Yes, just like many, many other artists out there, the guitars driving PWD tone forward are no longer going through ancient tubes but getting all their power and glory from Kemper amps. Yes, both guitar players prefer a completely clean stage without even the controller for the Kemper so they can have fun, jump around, and connect with the audience.

Both play through rackmount versions of the Kempers. Luke plays through a modeled version of the 5150 while Jeff rocks a Plexi head and a distortion pedal.

To rock a profiler, you can choose either the 600-watt rack version or the head version.

You can also choose a non-powered rack, pedalboard, or head version, or you can simply go for the Kemper Player, the newest addition to the Kemper catalog. It’s a compact, pedal-sized artifact capable of unleashing the same distorted mayhem a full-size Kemper can.

Moreover, if you couple it with something like a Seymour Duncan PowerStage you can solve it all from your pedalboard.

A more affordable option with similar capabilities could be the IK Multimedia TONEX Pedal.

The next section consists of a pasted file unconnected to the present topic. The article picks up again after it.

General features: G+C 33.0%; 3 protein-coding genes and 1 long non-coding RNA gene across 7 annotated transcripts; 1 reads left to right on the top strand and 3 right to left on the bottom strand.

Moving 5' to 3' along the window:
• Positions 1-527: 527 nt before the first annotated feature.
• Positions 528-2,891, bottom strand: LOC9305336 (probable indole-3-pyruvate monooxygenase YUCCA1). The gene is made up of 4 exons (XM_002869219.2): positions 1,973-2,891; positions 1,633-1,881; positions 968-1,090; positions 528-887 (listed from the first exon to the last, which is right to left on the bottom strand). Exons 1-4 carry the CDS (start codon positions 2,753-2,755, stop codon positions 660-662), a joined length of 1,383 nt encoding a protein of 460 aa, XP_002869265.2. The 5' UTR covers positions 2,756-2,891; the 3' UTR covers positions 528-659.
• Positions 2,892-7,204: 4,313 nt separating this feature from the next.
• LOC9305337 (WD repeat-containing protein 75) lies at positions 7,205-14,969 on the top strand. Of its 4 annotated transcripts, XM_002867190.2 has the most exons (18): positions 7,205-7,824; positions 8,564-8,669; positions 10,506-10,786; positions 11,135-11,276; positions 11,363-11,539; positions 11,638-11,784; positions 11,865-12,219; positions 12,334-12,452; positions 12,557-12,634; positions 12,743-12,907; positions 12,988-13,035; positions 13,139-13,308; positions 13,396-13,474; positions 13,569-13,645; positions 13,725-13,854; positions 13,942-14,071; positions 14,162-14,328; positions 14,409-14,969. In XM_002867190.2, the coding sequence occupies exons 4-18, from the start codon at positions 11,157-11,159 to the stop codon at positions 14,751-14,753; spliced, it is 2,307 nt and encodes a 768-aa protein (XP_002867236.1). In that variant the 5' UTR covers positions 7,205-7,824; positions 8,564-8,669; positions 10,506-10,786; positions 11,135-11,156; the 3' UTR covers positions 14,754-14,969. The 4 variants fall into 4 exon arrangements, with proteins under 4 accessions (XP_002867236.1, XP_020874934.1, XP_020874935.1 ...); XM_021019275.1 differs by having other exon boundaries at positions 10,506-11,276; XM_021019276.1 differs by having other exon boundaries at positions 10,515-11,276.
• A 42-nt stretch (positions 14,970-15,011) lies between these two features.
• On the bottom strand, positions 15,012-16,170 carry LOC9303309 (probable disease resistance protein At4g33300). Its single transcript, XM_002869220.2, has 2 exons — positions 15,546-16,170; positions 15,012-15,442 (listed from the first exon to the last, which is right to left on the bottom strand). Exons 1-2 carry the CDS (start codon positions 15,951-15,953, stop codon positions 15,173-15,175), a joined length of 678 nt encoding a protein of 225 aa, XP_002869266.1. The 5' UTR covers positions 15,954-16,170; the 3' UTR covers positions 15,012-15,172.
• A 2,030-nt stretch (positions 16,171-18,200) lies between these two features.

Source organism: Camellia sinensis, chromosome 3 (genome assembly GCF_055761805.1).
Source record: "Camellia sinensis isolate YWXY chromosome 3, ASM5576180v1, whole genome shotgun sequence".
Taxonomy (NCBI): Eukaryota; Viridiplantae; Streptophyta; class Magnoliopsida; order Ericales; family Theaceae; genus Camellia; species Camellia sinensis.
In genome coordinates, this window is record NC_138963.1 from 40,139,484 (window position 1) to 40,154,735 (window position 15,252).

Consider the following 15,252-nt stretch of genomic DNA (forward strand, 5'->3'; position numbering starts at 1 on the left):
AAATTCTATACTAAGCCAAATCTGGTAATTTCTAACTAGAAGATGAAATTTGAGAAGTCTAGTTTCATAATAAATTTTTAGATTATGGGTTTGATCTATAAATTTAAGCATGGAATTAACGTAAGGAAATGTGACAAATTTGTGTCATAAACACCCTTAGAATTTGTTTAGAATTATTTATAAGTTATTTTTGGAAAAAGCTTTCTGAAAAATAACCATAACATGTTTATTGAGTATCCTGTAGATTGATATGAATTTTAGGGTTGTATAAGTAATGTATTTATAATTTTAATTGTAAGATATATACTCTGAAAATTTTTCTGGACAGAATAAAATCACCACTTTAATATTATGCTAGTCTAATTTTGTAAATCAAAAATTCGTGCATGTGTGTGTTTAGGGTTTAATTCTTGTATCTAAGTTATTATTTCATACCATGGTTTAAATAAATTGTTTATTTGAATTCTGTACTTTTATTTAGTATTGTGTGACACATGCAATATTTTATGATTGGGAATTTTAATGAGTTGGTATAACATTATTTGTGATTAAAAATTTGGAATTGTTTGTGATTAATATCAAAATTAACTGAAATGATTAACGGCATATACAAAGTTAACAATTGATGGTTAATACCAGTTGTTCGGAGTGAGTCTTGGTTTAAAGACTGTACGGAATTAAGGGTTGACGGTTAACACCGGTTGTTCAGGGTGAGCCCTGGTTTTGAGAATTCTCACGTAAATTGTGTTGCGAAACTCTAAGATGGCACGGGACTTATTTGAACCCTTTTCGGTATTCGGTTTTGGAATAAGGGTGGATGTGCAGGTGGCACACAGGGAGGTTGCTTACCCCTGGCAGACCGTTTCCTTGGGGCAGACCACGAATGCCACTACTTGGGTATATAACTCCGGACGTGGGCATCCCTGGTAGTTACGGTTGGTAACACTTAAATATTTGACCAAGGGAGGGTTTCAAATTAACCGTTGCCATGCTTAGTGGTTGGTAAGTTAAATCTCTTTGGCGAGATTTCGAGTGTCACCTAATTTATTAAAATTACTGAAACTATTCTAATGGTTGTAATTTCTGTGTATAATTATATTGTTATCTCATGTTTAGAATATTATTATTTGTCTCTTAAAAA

Amp Settings

To dial in the tone used by Jeff Ling and Luke Kilpatrick you need to have high-output pickups on your guitar. This way, you’ll need to have less dirt coming from your amp and make most of the distorted tones with a combination of heavy chugging and a really hot guitar.

Also, my suggestion is that with the gain settings, you’re about to see, you use a noise gate of some kind to keep it all silent during those fast changes and sudden stops PWD is known for.

You’ll notice two numbers in the gain knob, one is for active guitars, and the second for passive ones. Also, I’ll divide this into rhythm playing (mostly Luke) and lead playing (mostly Jeff).

Rhythm Playing

  • Volume – 7
  • Gain – 6/8
  • Bass – 7
  • Mid – 6
  • Treble – 6
  • Presence – 5

Lead Playing

  • Volume – 9
  • Gain – 7/9
  • Bass – 6
  • Mid – 7
  • Treble – 8
  • Presence – 7

The Bottom End

These smiley surfers from Australia have kind of a Jekyll and Hyde operation going and whenever they take the stage, a huge sound monster is unleashed. Yes, in case you have never seen PWD live, you need to know they rely on atomic riffs but also theatricals that include masked people with fire torches on stage, for example.

Happy (metalcore) playing!

Avatar photo

About Santiago Motto

Santiago is a guitar player with over 25 years of experience. A self-confessed guitar nerd, he currently tours with his band 'San Juan'. Called 'Sandel' by his friends, he has a pop palate for melodies, ballads, and world music. San especially has an immense love for telecasters and all-mahogany Martins.

Leave a Comment